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droop

[droop] /drup/
verb (used without object)
1.
to sag, sink, bend, or hang down, as from weakness, exhaustion, or lack of support.
2.
to fall into a state of physical weakness; flag; fail.
3.
to lose spirit or courage.
4.
to descend, as the sun; sink.
verb (used with object)
5.
to let sink or drop:
an eagle drooping its wings.
noun
6.
a sagging, sinking, bending, or hanging down, as from weakness, exhaustion, or lack of support.
Origin of droop
1300-1350
1300-50; Middle English drupen, drowpen < Old Norse drūpa; akin to drop
Related forms
droopingly, adverb
redroop, verb (used without object)
undrooping, adjective
Synonyms
1. flag, languish. 2. weaken, decline, faint, wilt, wither, fade.
Dictionary.com Unabridged
Based on the Random House Dictionary, © Random House, Inc. 2015.
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Examples from the Web for drooped
Contemporary Examples
Historical Examples
  • In the cab she drooped against him with a simplicity of exhaustion that was full, too, of content.

    "Persons Unknown" Virginia Tracy
  • After the marriage of his daughter he for some time moped and drooped.

    Night and Morning, Complete Edward Bulwer-Lytton
  • The patient captain, drooped over the water-jar, was sometimes obliged to speak to the oarsman.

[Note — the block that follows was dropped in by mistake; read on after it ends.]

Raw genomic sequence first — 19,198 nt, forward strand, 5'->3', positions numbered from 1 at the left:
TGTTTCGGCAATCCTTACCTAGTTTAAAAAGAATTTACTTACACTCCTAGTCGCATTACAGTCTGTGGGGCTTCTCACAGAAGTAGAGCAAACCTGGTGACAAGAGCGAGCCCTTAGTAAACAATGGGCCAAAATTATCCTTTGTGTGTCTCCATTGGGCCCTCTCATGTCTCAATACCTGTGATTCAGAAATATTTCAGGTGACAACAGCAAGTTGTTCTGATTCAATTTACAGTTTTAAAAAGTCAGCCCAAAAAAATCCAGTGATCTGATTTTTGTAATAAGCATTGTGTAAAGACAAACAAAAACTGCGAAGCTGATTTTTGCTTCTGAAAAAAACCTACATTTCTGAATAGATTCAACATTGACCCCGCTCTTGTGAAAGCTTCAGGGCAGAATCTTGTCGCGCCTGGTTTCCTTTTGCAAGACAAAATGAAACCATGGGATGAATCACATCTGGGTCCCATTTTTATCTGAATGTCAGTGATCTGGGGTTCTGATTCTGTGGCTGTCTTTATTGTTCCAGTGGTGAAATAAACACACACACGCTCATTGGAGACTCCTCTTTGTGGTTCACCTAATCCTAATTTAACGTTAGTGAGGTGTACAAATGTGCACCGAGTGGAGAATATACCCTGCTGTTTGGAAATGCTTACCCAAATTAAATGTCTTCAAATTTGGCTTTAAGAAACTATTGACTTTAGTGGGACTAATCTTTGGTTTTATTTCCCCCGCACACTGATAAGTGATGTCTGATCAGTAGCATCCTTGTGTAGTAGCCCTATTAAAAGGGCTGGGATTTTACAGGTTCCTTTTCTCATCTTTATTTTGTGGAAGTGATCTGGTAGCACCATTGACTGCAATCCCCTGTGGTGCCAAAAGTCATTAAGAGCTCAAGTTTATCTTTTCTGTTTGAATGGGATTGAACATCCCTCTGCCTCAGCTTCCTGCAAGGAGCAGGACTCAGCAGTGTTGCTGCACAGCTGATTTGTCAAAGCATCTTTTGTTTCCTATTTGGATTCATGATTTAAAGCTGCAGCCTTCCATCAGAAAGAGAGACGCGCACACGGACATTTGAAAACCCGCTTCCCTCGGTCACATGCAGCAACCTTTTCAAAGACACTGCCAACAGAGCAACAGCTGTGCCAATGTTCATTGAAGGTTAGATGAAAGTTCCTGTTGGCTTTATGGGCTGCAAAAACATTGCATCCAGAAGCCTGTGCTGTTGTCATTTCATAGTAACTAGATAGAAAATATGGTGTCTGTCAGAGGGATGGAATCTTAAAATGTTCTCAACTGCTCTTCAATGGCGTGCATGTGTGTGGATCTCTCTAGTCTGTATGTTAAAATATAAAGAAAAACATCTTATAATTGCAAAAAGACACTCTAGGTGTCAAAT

• The two men looked into each other's eyes and Daniel's drooped.

    Melomaniacs James Huneker
  • There came rumors of war, and the wings of the glad-hued year drooped sadly.

  • His eyelids were beating rapidly, then drooped for an instant.

    End of the Tether Joseph Conrad
  • While he held her hands, she drooped her head till it touched his shoulder.

    A Dozen Ways Of Love Lily Dougall
  • I must say this subtle flattery did not raise my drooped spirits.

    My New Curate P.A. Sheehan
  • He stopped instantly, drew one hindleg up, stood on three legs, and drooped his head as if he had come from the ends of the world.

    Over Prairie Trails Frederick Philip Grove
British Dictionary definitions for drooped

droop

/druːp/
verb
1.
to sag or allow to sag, as from weakness or exhaustion; hang down; sink
2.
(intransitive) to be overcome by weariness; languish; flag
3.
(intransitive) to lose courage; become dejected
noun
4.
the act or state of drooping
Derived Forms
drooping, adjective
droopingly, adverb
Word Origin
C13: from Old Norse drūpa; see drop
Collins English Dictionary - Complete & Unabridged 2012 Digital Edition
© William Collins Sons & Co. Ltd. 1979, 1986 © HarperCollins
Publishers 1998, 2000, 2003, 2005, 2006, 2007, 2009, 2012
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Word Origin and History for drooped

droop

v.

early 13c., from Old Norse drupa "to drop, sink, hang (the head)," from Proto-Germanic *drup-, from PIE *dhreu-, related to Old English dropian "to drop" (see drip). Related: Drooped; drooping. As a noun, from 1640s.

Online Etymology Dictionary, © 2010 Douglas Harper
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Slang definitions & phrases for drooped

droop

noun

A somewhat dull and stupid person: He's such a droop, he can't even discuss the weather intelligently (1930s+ Teenagers)

The Dictionary of American Slang, Fourth Edition by Barbara Ann Kipfer, PhD. and Robert L. Chapman, Ph.D.
Copyright (C) 2007 by HarperCollins Publishers.
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